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Much more than meets the eye

· Thirty years after the assassination attempt on John Paul II ·

Thirty years after the assassination attempt that almost cost John Paul II his life, the time has come to attempt an historical assessment of the event, and not just re-visit the anguish and distress of those moments, but to shed light on who was behind it. It is important to understand the profound meaning of this event, not only for its significance in the history of the 20th century, but especially its significance in the history of the Church and more generally in salvation history.

The assassination attempt of the Pope, together with the one which killed John Fitzgerald Kennedy, represent the highest level which terrorism reached in the 20th century. The attempt on John Paul II’s life – preceded by other efforts which fortunately failed, on the part of deranged persons, very different from the perfect terrorism of Agca and his eventual accomplices – signifies also, though in a purely negative way, the importance of the visible head of the Catholic Church in the last century.

Precisely in the moment of greatest secularization in the West, the figure of the Roman Pontiff assumed an increasingly important role at the international level, becoming one of the voices most listened to – and consequently most criticized and opposed – in the world. The assassination attempt, therefore, can be considered proof of this growing importance that influenced the entire 20th century, reaching its peak with the Polish Pope, a central figure not only for his spiritual and moral weight but also for his political role in the fight against communism.

As has been widely recognized, Wojtyla lived his role with unique charismatic charm, which in the first phase of his pontificate was also heightened by his physical body. A body offered to the media that could become, as happened, an attractive target for terrorism: the Pope who skied and swam, taken down in blood. The impact could not have been more powerful.

Without a doubt, however, the way in which the assassination attempt was remembered, and in which it became an historical event, is due mostly to the personal initiative of John Paul II, and in particular to his less-than-tepid way of favoring the investigation, his disinterest in knowing more about who was behind the attempt to kill him. A disinterest well represented by the final destination of the third bullet, the existence of which was only confirmed on the first anniversary of the attempt, when the Pope had it placed in the crown of the Madonna of Fatima.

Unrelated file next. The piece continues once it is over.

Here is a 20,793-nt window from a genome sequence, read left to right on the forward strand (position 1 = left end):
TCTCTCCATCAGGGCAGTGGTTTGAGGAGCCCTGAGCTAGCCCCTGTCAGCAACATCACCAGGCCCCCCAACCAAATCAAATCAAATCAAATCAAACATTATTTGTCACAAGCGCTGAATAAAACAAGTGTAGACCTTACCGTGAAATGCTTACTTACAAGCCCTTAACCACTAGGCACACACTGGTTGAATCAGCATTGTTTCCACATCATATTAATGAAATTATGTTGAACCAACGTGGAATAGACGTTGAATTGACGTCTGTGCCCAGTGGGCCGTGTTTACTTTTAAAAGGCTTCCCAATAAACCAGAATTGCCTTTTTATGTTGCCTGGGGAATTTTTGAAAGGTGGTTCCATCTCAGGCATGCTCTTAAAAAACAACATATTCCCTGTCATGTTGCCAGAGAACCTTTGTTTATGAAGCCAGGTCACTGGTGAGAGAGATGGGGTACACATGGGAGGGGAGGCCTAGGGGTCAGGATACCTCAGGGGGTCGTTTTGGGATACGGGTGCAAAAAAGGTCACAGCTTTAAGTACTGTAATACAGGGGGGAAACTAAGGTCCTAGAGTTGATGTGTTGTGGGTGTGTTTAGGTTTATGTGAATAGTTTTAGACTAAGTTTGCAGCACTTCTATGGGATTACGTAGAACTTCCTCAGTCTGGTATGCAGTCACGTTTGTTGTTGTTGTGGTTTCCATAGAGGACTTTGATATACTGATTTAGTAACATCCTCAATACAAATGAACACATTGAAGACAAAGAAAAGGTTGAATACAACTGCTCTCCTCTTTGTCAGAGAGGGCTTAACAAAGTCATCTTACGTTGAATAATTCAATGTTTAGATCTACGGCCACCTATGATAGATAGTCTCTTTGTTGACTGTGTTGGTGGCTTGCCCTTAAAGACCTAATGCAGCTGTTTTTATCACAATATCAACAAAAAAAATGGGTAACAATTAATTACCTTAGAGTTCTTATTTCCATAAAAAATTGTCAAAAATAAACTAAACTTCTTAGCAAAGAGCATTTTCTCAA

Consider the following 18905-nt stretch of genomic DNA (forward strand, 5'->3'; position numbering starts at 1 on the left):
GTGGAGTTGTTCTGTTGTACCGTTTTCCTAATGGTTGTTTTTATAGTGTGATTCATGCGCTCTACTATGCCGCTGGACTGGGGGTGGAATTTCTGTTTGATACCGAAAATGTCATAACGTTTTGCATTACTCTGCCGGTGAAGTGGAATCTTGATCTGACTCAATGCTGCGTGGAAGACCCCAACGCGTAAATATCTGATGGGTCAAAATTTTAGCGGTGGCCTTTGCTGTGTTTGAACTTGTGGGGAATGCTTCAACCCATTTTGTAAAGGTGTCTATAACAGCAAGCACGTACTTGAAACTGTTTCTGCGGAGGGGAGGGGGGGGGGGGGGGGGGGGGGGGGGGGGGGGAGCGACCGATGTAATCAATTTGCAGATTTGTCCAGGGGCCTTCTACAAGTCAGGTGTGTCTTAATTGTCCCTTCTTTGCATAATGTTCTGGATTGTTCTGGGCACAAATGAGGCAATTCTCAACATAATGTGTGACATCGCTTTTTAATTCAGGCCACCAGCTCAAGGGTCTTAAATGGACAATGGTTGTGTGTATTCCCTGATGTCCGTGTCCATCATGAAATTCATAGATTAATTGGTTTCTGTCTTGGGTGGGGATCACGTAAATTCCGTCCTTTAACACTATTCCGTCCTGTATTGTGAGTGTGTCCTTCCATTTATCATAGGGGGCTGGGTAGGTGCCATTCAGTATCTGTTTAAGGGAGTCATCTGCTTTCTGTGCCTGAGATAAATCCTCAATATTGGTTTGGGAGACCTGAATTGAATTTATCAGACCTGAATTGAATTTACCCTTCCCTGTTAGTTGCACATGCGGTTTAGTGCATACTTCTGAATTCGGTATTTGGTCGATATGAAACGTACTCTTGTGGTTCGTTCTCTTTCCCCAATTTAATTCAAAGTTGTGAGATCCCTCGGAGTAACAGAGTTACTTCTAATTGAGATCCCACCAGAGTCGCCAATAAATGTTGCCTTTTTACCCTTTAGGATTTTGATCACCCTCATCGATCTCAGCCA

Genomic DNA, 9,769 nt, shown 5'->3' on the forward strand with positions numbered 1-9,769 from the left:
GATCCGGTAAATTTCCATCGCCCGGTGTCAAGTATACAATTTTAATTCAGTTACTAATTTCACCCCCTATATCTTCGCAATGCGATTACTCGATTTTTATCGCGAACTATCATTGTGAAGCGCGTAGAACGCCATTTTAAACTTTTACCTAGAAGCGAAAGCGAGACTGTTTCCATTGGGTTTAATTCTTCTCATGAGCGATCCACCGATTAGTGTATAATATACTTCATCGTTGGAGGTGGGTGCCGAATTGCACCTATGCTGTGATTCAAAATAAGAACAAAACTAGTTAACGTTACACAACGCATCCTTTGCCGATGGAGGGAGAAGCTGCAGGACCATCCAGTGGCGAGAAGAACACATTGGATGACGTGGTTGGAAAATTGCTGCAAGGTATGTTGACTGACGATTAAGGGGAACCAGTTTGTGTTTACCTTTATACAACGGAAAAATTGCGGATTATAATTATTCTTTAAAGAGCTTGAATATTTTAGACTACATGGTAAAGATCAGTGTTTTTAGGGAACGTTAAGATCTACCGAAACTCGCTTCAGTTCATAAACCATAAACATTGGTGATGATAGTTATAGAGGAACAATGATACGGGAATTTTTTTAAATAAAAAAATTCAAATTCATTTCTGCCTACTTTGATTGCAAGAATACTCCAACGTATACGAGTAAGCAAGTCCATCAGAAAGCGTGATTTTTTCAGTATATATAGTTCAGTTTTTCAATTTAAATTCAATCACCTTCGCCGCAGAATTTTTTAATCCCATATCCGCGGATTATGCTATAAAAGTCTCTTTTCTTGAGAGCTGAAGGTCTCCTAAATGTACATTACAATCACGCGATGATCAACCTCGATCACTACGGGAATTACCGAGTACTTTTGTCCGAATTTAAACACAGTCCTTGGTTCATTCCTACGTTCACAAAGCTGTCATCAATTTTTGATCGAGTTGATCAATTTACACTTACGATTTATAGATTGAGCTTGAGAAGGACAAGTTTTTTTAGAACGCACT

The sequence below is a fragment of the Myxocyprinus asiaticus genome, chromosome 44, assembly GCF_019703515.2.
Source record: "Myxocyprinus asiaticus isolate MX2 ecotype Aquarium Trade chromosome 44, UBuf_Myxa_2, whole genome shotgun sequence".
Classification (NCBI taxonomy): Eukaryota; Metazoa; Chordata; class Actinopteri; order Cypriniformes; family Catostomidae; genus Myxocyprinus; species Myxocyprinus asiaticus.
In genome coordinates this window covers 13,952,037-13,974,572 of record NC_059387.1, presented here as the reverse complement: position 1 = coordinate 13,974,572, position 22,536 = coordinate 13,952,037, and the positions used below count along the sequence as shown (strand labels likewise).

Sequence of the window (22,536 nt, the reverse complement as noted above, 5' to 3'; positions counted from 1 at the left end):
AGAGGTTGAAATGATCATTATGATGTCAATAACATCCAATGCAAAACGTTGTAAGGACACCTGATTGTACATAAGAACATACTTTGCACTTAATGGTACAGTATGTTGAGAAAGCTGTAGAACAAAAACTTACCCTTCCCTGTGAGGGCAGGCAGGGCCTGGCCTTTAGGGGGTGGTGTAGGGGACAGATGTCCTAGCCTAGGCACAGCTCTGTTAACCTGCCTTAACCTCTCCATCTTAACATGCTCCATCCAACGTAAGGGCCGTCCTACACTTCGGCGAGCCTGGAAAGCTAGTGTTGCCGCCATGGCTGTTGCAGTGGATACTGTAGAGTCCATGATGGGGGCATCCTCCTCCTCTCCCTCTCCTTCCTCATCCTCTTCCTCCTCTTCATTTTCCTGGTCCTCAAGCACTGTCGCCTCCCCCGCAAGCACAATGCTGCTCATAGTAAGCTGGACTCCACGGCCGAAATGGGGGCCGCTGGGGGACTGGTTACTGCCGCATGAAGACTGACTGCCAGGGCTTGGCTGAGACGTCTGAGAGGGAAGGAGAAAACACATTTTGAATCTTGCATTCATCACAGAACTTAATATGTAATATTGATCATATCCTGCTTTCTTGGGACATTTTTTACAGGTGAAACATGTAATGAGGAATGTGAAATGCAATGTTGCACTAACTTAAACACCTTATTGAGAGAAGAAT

Wojtyla well knew who wanted him dead, just as he had always known he was in danger, but he was well aware that behind human decisions, there is always more than meets the eye and he wanted to shift the attention towards this transcendent reality to find the real reason for the event. There were multiple forces opposing his open battle to bring Christianity back to the center of attention, to re-open souls to the teaching of the Gospels, and one could not reduce the assassination attempt to a communist political plot or an anti-Christian operation of Islamic fundamentalism.

In fact, from the beginning the Pope was very clear in his critical stance against the devaluing of human life which was spreading in countries of Christian origin and against the materialism and hedonism of these countries. He was established therefore as an antagonistic figure not only of communist regimes but also of a misguided sense of modernization in Democratic countries, making him a dangerous adversary for many.

The unresolved mystery of who ordered the assassination attempt – the solution to which, as he wrote in his testament, was before everyone’s eyes – and the evident intervention of a miraculous nature which caused the deflection of the shots fired by a very skilled killer just steps away from his target, and the subsequent saving of the Pope, have given this event a strong spiritual significance. A significance confirmed also by the coincidence of the date with the first apparition of the Virgin of Fatima, in 1917, whose message was dedicated to the 20th century and in particular to the rise of communism.

The Marian intervention could not but confirm a certainty for Christians: even if the forces of evil are powerful and dangerous, they will not prevail. This interpretation on the one hand attributed the negative forces in play to more than just a specific group and on the other hand, opened hearts to hope by lifting the assassination attempt from an apparent historical contingency and placing it in the history of salvation. In this way, the battle that the Pope was combating could become even more the battle of all Christians. And the call which he repeated more than once to be not afraid and to open the doors wide to Christ, thanks to his example, became something that all could follow, not just the most conscientious and courageous elite.

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